Georgia Woman Convicted Of Setting Fire To Residence At Fort Campbell Causing The Deaths Of Her Two Minor Children
PADUCAH, Ky. – Today, following a nine day trial, a federal jury in U.S. District Court, found Billi Jo Smallwood, of Brunswick, Georgia, guilty of maliciously setting fire to a residence, located on the grounds of the Fort Campbell Army post, causing the deaths of her two minor children, nine-year old Sam Fagan and two-year old Rebekah Smallwood, announced David J. Hale, United States Attorney for the Western District of Kentucky.
The jury, sitting in Paducah, deliberated 2 hours before returning a unanimous verdict of guilty to the single count of the September 22, 2010 superseding indictment returned which charged Smallwood with maliciously setting the March 29, 2007, fire that caused the deaths of her two minor children. Smallwood, age 39, is married to a former soldier who was stationed at Fort Campbell, where the family also lived.
“The facts of this case are tragic and heartbreaking. The evidence presented by the United States at trial conclusively established that Billi Jo Smallwood deliberately set fire to her residence while her children slept inside. Today’s unanimous jury verdict holds Smallwood accountable for her actions.” stated David J. Hale, United States Attorney for the Western District of Kentucky.
During the trial, the United States presented evidence that Smallwood intentionally set fire to her home after substantial planning and that she did so knowing that setting the fire created a grave risk of death to a person, and was in reckless disregard for human life, and that the victims died as a direct result of her acts.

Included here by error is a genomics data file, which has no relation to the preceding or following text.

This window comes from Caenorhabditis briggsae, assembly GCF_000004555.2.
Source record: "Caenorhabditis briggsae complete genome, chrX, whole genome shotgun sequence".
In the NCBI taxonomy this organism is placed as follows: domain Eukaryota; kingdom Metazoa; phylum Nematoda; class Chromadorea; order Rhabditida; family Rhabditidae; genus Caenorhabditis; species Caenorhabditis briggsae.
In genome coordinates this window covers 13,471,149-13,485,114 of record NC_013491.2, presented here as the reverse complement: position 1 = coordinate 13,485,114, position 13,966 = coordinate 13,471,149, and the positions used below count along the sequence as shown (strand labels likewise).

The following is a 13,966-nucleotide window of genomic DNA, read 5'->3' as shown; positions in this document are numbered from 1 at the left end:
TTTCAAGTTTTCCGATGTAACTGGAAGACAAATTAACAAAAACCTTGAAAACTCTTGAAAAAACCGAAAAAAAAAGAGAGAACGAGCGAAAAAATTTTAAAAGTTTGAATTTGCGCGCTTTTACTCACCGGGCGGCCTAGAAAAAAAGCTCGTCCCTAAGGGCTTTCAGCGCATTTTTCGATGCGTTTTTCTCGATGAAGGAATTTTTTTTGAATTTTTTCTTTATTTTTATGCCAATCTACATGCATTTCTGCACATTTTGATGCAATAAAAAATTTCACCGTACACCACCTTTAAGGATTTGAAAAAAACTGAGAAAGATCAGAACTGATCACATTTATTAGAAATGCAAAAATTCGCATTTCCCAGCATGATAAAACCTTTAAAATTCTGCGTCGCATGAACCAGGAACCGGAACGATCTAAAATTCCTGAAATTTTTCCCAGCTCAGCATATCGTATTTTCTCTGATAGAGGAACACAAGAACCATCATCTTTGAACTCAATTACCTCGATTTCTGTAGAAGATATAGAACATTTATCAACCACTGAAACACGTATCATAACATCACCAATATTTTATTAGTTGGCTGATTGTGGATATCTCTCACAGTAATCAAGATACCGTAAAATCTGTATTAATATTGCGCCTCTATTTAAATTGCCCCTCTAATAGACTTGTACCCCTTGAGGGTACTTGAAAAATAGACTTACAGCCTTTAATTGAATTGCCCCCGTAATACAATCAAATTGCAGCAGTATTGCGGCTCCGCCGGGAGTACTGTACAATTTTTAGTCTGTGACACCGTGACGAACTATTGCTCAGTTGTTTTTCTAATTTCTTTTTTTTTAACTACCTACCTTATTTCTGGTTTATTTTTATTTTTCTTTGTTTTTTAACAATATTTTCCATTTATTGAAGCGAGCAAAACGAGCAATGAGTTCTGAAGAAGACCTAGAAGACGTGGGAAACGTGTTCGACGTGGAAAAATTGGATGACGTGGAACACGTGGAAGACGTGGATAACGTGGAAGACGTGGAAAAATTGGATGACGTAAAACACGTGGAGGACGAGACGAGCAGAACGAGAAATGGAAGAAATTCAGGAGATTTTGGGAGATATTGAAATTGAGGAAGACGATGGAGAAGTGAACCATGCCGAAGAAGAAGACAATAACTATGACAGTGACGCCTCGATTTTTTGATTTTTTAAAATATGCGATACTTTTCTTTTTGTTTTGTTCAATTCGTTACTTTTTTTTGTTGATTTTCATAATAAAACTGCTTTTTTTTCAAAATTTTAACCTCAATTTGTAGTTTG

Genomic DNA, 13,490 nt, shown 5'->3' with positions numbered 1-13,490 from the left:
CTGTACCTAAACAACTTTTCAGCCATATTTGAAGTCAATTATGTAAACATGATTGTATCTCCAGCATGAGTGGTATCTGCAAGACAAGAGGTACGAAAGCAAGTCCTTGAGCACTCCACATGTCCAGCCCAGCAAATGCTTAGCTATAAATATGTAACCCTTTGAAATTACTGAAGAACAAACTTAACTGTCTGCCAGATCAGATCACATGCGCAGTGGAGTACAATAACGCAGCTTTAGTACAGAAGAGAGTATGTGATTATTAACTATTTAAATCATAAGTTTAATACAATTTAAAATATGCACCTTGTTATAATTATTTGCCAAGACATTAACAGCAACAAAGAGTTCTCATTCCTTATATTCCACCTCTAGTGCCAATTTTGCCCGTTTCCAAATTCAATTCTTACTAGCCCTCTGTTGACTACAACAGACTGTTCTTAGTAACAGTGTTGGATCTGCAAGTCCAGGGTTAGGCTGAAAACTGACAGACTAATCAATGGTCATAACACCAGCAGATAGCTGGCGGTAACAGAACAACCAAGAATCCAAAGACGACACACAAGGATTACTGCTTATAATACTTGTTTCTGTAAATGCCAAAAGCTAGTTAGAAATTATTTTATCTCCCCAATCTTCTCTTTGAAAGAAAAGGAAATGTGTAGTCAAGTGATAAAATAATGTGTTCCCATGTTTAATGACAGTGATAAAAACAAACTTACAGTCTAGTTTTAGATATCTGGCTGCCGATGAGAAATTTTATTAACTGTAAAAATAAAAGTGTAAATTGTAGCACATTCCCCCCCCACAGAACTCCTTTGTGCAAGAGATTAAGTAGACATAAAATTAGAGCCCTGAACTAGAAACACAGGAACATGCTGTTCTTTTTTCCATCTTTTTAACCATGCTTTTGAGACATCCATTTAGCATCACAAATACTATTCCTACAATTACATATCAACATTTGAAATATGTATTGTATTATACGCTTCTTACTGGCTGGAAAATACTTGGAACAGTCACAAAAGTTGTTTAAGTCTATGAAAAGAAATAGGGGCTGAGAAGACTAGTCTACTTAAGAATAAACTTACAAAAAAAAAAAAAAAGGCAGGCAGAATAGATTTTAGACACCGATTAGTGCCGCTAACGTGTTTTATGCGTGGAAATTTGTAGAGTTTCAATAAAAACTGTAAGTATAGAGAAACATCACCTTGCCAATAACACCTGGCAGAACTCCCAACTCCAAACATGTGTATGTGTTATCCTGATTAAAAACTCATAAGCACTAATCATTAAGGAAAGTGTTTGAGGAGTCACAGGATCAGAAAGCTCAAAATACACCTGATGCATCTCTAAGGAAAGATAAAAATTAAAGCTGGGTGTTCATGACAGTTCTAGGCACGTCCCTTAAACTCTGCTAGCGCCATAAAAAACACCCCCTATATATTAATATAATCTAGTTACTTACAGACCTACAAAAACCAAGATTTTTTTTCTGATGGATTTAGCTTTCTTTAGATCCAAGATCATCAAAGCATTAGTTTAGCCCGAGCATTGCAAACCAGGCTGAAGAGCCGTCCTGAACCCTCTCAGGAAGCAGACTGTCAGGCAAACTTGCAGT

Evidence presented at trial included physical and documentary evidence that Smallwood purchased a specific gasoline container approximately 12 hours before the fire was set. Remnants of the container were found by investigators in the first floor dining area of the two story apartment, where gasoline had been poured and was ignited.
Smallwood’s statements to investigators were successfully challenged by a fire expert who testified at trial that burns to Smallwood’s legs and forearms were not consistent with her account of when she claimed to first see the flames. Smallwood’s statements to investigators that she saw “blue flames” rapidly moving across the room, established that she was in the room when the fire was ignited, according to the expert. The expert testified that the blue flames are visible only when fire started with gasoline is first set.
Evidence was presented at trial that Smallwood fabricated a claim that she had received a threatening phone call meant for her husband, on the eve that the fire was set, in order to divert attention away from herself. Phone records and trial testimony established that there was no record of an incoming call as Smallwood had claimed.
The United States argued Smallwood was trying to kill her husband, Wayne Smallwood, to get out of a difficult marriage and collect on his $400,000 life insurance policy.
Sentencing has been scheduled before U.S. Senior District Judge Thomas B. Russell, in Paducah, September 2012.
The case was tried by Assistant United States Attorneys James R. Lesousky, Jr. and Marisa J. Ford. The Bowling Green Field Office of the Bureau of Alcohol, Tobacco, Firearms and Explosives (ATF) conducted the investigation in partnership with the U.S. Army Criminal Investigation Division, as part of ATF’s ongoing commitment to reduce violent crime and other threats to public safety. Members of the Tennessee Bureau of Investigation, Bomb and Arson Squad, provided valuable assistance during the investigation.